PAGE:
Security Consultant, James Preston, gives his view on MFA and why it’s so important.

The influential Data Breach Investigation Report (DBIR) of 2020 found that Phishing and stolen passwords continue to be top ways that cyber criminals are compromising identities to maliciously access networks and systems. Over 80 percent of hacking breaches involve brute force or the use of lost or stolen credentials and with the rise of websites like IntelligenceX, access to compromised accounts has never been easier.

The combination of username and password as the primary method of gaining access to critical systems is inherently flawed. However, a more secure method via Multi-Factor Authentication (MFA) is a technology that has been with us for over two decades, yet adoption rates within businesses is still relatively low. Emerging technologies like Fast IDentity Online (FIDO) security keys have even lower adoption rates even though they offer the gold standard of identity protection and do away with many of the common “…it’s a hassle!” objections that arise as part of a typical MFA deployment.

MFA is used to ensure that digital users are who they say they are by requiring that they provide at least two pieces of evidence to prove their identity. Each piece of evidence must come from a different category such as something they know, like a password, something they have such as a card and reader or something they are, which can include biometrics. The protection principle is simple. If one of the factors has been compromised by a hacker or unauthorised user, the chances of another factor also being compromised are low, so requiring multiple authentication factors provides a higher level of assurance about the user’s identity.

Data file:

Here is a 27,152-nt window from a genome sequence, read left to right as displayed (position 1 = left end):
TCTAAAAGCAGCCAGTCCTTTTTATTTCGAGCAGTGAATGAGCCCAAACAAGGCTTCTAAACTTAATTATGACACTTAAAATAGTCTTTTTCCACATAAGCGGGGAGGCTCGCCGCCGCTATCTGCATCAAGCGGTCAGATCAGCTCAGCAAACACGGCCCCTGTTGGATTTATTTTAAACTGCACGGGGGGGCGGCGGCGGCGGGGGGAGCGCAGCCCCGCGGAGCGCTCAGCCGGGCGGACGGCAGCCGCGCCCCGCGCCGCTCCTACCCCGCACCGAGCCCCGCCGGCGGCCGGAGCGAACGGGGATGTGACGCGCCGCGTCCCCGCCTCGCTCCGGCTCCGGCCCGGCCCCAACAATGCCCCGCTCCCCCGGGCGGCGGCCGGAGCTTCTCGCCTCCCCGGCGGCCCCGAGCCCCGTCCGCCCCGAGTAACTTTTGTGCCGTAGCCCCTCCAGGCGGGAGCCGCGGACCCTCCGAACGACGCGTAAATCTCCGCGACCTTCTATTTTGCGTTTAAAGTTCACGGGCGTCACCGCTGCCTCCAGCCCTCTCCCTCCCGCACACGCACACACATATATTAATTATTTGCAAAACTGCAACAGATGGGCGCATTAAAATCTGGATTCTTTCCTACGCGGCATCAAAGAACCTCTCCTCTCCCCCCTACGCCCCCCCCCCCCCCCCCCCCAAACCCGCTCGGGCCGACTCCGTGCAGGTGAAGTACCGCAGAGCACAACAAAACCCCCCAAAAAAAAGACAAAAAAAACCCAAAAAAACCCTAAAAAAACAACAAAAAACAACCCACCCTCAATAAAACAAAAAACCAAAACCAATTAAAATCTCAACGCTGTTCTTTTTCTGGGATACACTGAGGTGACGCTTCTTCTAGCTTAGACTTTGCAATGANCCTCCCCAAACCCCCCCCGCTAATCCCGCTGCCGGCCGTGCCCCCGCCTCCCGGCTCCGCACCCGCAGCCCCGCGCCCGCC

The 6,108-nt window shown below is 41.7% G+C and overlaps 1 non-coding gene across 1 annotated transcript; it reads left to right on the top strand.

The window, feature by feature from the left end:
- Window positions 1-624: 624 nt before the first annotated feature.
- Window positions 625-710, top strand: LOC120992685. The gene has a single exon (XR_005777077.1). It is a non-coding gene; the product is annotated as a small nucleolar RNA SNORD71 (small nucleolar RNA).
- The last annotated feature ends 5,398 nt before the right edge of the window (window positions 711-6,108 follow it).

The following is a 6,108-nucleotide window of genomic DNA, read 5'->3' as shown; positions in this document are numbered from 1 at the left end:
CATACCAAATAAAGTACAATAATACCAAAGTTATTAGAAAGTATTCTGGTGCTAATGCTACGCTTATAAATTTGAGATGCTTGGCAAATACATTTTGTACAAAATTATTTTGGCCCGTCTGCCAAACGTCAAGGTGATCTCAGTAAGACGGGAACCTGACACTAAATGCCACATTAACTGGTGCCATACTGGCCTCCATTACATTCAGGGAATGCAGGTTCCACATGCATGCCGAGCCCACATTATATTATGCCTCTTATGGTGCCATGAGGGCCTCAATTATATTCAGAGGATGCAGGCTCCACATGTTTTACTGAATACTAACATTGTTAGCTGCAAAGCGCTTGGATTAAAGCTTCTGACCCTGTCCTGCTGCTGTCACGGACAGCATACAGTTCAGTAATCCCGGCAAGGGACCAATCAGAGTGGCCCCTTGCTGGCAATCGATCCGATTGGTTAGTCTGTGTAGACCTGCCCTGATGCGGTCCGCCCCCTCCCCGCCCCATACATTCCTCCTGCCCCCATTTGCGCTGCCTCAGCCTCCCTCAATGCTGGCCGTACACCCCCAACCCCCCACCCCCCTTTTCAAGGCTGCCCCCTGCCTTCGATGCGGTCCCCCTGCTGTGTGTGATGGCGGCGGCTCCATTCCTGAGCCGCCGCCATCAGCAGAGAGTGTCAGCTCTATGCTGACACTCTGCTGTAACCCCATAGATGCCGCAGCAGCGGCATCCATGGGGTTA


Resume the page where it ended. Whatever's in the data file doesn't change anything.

Slow adoption

Looking at our client base alone, possibly 20 percent have adopted the practice – although there has been a boost recently during the COVID-19 pandemic and the work from home shift. Yet, MFA is still not as widely deployed as say malware protection – even though identity compromise is featured in more successful attacks than viruses or other malware.

The reasons why MFA is overlooked primarily stems from a lack of awareness of the benefits and the assumption that it’s going to be expensive and complex – based in part on the physical tokens popular in the 1990s – that were both. Yet, with Microsoft’s recent push to offer basic MFA (almost) for free as part of its enterprise licencing, MFA should be higher up the priority list for IT managers that are concerned about a whole host of security issues related to weak passwords and credential misuse.

It is worth keeping in mind that even though some MFA is better none – not all second factors (after a password) are made equal. One-Time Passcodes sent using text message (SMS) to the smartphone of a user attempting to sign-in to a digital service is a popular factor due to its simplicity and the ubiquity of mobile phones. However, this is not without some risk as telephone numbers can be “cloned” or stolen – but the number of reported cases can be counted on a couple of hands.

Levels of protection